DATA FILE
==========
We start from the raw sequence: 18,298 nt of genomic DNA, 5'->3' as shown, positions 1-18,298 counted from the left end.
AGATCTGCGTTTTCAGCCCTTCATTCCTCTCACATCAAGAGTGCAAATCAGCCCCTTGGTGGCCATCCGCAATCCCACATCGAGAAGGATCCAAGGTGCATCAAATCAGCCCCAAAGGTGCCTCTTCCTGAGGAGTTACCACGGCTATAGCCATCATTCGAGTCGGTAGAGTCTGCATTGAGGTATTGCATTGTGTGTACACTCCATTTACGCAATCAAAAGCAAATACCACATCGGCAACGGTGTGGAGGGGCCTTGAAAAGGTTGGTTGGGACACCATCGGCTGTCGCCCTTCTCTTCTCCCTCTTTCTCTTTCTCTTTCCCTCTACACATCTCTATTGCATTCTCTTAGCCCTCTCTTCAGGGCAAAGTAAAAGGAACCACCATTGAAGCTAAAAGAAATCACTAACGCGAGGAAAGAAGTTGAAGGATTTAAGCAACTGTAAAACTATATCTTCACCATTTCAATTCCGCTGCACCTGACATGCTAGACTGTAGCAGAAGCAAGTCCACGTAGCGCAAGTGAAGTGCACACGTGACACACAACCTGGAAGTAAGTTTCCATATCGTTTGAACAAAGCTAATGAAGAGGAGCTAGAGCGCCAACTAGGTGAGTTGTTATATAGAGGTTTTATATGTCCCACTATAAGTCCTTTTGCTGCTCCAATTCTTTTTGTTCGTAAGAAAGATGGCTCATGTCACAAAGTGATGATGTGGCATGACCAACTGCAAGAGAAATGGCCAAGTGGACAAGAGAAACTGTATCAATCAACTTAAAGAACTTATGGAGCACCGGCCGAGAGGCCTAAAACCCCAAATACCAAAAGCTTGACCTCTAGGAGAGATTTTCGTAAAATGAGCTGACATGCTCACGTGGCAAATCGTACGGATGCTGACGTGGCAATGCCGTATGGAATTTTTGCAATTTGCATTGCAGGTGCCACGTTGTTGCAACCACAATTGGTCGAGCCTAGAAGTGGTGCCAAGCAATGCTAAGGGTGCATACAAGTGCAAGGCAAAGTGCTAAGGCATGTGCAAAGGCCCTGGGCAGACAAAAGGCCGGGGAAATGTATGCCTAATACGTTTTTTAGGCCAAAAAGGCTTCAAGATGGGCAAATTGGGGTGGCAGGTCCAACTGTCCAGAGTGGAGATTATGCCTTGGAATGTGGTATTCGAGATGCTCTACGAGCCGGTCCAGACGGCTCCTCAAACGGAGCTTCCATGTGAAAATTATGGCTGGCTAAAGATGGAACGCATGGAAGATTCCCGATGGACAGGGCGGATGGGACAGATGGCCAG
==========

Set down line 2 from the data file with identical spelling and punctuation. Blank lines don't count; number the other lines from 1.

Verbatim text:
AGATCTGCGTTTTCAGCCCTTCATTCCTCTCACATCAAGAGTGCAAATCAGCCCCTTGGTGGCCATCCGCAATCCCACATCGAGAAGGATCCAAGGTGCATCAAATCAGCCCCAAAGGTGCCTCTTCCTGAGGAGTTACCACGGCTATAGCCATCATTCGAGTCGGTAGAGTCTGCATTGAGGTATTGCATTGTGTGTACACTCCATTTACGCAATCAAAAGCAAATACCACATCGGCAACGGTGTGGAGGGGCCTTGAAAAGGTTGGTTGGGACACCATCGGCTGTCGCCCTTCTCTTCTCCCTCTTTCTCTTTCTCTTTCCCTCTACACATCTCTATTGCATTCTCTTAGCCCTCTCTTCAGGGCAAAGTAAAAGGAACCACCATTGAAGCTAAAAGAAATCACTAACGCGAGGAAAGAAGTTGAAGGATTTAAGCAACTGTAAAACTATATCTTCACCATTTCAATTCCGCTGCACCTGACATGCTAGACTGTAGCAGAAGCAAGTCCACGTAGCGCAAGTGAAGTGCACACGTGACACACAACCTGGAAGTAAGTTTCCATATCGTTTGAACAAAGCTAATGAAGAGGAGCTAGAGCGCCAACTAGGTGAGTTGTTATATAGAGGTTTTATATGTCCCACTATAAGTCCTTTTGCTGCTCCAATTCTTTTTGTTCGTAAGAAAGATGGCTCATGTCACAAAGTGATGATGTGGCATGACCAACTGCAAGAGAAATGGCCAAGTGGACAAGAGAAACTGTATCAATCAACTTAAAGAACTTATGGAGCACCGGCCGAGAGGCCTAAAACCCCAAATACCAAAAGCTTGACCTCTAGGAGAGATTTTCGTAAAATGAGCTGACATGCTCACGTGGCAAATCGTACGGATGCTGACGTGGCAATGCCGTATGGAATTTTTGCAATTTGCATTGCAGGTGCCACGTTGTTGCAACCACAATTGGTCGAGCCTAGAAGTGGTGCCAAGCAATGCTAAGGGTGCATACAAGTGCAAGGCAAAGTGCTAAGGCATGTGCAAAGGCCCTGGGCAGACAAAAGGCCGGGGAAATGTATGCCTAATACGTTTTTTAGGCCAAAAAGGCTTCAAGATGGGCAAATTGGGGTGGCAGGTCCAACTGTCCAGAGTGGAGATTATGCCTTGGAATGTGGTATTCGAGATGCTCTACGAGCCGGTCCAGACGGCTCCTCAAACGGAGCTTCCATGTGAAAATTATGGCTGGCTAAAGATGGAACGCATGGAAGATTCCCGATGGACAGGGCGGATGGGACAGATGGCCAG